Motorists stranded in storm


Orfa Campbell walks along Highway 130 as a winter landscape looms in the background at the Lick Observatory on Mt. Hamilton in San Jose, Calif., Wednesday, Jan. 23, 2008.

The Associated Press
Published: Thursday, January 24, 2008 at 10:40 a.m.
Last Modified: Thursday, January 24, 2008 at 10:40 a.m.

LOS ANGELES - Authorities were trying to help hundreds of motorists stranded in the snow Thursday after a powerful storm forced the closure of California's major north-south interstate in the mountains north of Los Angeles.

Traffic was halted in both directions on Interstate 5 in Tejon Pass, which rises to an elevation of 4,144 feet between the Los Angeles Basin and the San Joaquin Valley.

Early Thursday, a commercial inspector for the California Highway Patrol said officers and transit workers still were escorting down from the Pass area "hundreds" of motorists stranded by the snow and roadway closure. Officials were following drivers down the incline at very slow speeds.

It wasn't known how long the freeway would stay closed. The National Weather Service predicted two to four more inches of snow there Thursday.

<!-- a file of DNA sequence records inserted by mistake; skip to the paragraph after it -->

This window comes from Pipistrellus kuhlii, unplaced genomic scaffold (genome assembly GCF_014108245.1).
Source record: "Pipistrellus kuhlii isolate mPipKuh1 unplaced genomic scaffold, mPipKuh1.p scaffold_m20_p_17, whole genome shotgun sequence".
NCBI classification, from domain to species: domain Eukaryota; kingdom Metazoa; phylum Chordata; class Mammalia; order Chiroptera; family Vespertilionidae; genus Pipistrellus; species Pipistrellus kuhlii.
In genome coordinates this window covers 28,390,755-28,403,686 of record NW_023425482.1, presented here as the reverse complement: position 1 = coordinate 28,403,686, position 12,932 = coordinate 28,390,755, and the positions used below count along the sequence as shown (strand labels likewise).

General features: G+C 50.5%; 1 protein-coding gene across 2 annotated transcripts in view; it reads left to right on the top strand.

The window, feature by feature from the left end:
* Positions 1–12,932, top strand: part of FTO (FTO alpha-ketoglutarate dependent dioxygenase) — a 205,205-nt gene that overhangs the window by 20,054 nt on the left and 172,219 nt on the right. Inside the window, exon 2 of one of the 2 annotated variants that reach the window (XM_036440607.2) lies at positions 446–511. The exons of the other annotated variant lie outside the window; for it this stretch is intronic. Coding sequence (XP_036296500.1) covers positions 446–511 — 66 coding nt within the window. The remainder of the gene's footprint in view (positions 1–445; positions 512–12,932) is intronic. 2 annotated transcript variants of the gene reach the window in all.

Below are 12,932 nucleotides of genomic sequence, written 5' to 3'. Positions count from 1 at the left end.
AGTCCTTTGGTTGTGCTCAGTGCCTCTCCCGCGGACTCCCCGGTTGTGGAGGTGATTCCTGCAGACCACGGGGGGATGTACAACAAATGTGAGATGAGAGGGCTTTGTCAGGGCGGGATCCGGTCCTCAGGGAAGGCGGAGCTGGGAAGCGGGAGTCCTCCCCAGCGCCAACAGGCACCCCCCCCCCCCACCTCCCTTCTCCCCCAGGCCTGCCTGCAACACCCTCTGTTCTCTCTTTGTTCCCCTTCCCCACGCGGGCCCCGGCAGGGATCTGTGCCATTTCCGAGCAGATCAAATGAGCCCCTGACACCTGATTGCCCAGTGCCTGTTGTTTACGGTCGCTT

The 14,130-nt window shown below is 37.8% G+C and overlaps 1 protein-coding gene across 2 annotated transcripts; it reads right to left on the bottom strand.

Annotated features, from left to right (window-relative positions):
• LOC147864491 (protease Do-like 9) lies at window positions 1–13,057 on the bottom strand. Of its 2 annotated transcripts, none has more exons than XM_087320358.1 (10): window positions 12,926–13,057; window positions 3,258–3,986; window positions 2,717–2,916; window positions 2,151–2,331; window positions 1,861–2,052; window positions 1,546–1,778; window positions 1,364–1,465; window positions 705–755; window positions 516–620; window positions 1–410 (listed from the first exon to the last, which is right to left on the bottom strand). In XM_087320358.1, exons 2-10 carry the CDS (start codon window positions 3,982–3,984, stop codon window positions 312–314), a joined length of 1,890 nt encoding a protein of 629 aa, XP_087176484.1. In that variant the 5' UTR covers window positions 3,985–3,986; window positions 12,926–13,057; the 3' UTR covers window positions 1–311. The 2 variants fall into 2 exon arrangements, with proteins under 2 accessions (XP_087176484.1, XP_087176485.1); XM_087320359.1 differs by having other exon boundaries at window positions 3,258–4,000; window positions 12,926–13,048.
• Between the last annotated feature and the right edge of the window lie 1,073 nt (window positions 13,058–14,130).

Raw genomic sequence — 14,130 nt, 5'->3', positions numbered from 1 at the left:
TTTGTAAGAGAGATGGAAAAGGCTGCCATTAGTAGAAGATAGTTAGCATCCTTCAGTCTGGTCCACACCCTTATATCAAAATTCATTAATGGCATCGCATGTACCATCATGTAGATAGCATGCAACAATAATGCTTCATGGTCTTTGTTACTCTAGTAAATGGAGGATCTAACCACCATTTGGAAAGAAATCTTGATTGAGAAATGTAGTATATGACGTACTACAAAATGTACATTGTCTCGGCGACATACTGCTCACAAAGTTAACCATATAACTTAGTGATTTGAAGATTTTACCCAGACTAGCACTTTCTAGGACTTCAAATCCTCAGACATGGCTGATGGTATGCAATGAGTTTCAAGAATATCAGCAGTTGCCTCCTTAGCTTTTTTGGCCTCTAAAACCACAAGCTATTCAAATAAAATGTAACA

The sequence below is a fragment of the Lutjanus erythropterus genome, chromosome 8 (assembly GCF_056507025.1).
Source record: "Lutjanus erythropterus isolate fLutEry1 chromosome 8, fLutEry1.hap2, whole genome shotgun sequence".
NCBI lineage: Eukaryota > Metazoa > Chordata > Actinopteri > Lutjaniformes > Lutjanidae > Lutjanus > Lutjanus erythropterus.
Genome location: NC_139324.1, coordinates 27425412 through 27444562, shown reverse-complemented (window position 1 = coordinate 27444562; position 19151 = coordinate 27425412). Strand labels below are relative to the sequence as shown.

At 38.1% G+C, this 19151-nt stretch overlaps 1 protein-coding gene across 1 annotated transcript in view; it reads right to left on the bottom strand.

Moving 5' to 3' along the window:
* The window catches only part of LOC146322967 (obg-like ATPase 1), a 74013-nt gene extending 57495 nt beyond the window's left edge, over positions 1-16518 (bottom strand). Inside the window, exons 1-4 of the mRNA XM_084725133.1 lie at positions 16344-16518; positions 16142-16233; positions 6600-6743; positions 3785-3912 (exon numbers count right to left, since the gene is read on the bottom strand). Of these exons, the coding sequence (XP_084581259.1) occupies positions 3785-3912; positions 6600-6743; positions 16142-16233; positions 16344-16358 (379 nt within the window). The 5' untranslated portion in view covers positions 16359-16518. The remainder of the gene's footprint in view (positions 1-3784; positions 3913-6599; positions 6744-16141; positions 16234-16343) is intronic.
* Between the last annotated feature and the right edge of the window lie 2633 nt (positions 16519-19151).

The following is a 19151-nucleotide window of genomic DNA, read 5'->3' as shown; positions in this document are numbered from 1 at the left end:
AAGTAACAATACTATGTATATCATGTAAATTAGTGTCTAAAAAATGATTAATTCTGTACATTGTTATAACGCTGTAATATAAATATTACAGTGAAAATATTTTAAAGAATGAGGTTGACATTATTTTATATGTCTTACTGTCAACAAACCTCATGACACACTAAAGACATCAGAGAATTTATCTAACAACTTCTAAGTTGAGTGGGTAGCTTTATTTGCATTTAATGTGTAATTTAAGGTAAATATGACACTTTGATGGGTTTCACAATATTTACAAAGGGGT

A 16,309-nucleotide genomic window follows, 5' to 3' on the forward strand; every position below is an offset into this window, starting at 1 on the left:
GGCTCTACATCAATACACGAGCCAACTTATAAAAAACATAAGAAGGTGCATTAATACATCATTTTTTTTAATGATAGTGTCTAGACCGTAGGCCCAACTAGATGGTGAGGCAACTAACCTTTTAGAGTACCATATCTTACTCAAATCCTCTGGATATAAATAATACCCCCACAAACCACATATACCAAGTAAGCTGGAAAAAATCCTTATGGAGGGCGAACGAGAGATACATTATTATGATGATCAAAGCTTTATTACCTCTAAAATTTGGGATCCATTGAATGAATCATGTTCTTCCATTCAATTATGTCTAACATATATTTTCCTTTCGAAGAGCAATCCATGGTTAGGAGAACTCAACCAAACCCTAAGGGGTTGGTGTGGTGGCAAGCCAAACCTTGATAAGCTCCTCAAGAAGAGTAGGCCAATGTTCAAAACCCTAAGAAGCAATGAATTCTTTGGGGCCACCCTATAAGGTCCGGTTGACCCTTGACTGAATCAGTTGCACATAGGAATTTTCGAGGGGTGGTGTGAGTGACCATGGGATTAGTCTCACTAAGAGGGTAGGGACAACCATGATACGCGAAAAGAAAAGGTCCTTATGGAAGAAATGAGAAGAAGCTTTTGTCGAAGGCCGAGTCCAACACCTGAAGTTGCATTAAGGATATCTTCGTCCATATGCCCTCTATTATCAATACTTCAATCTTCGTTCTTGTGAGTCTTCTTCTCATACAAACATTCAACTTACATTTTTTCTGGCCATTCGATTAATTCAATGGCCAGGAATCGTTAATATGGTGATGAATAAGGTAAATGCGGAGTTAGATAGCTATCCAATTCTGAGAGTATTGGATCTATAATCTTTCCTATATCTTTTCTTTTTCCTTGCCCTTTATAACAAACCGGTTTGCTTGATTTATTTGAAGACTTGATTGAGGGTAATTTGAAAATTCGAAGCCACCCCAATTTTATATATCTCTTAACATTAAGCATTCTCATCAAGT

"There are abandoned cars everywhere," said Wendy Gardner, a manager at Madd Bailey's Pub in Pine Mountain Club, where up to 10 inches of snow fell. "We got hit around 2:30 in the morning and it hasn't stopped."

A cold, upper-level low-pressure system off the Central Coast was responsible for the rain and snowfall, meteorologists said. Early Thursday, the storm had begun moving out of the region, the National Weather Service said.

Nearly a foot of snow was reported at the ranch community of Lockwood Valley in Los Padres National Forest, northwest of Los Angeles, the NWS said.

In Long Beach, heavy rain seeped through a plastic cover on the roof of an apartment building that was undergoing repair, damaging four apartments underneath, said Fire Department spokesman Will Nash.

"The plastic material couldn't hold up the heavy rain," Nash said.

A record 4.14 inches of rain were recorded at the Santa Barbara airport, topping the date's old mark of 2.45 inches set in 1943. More than 2 inches fell at the San Luis Obispo airport.

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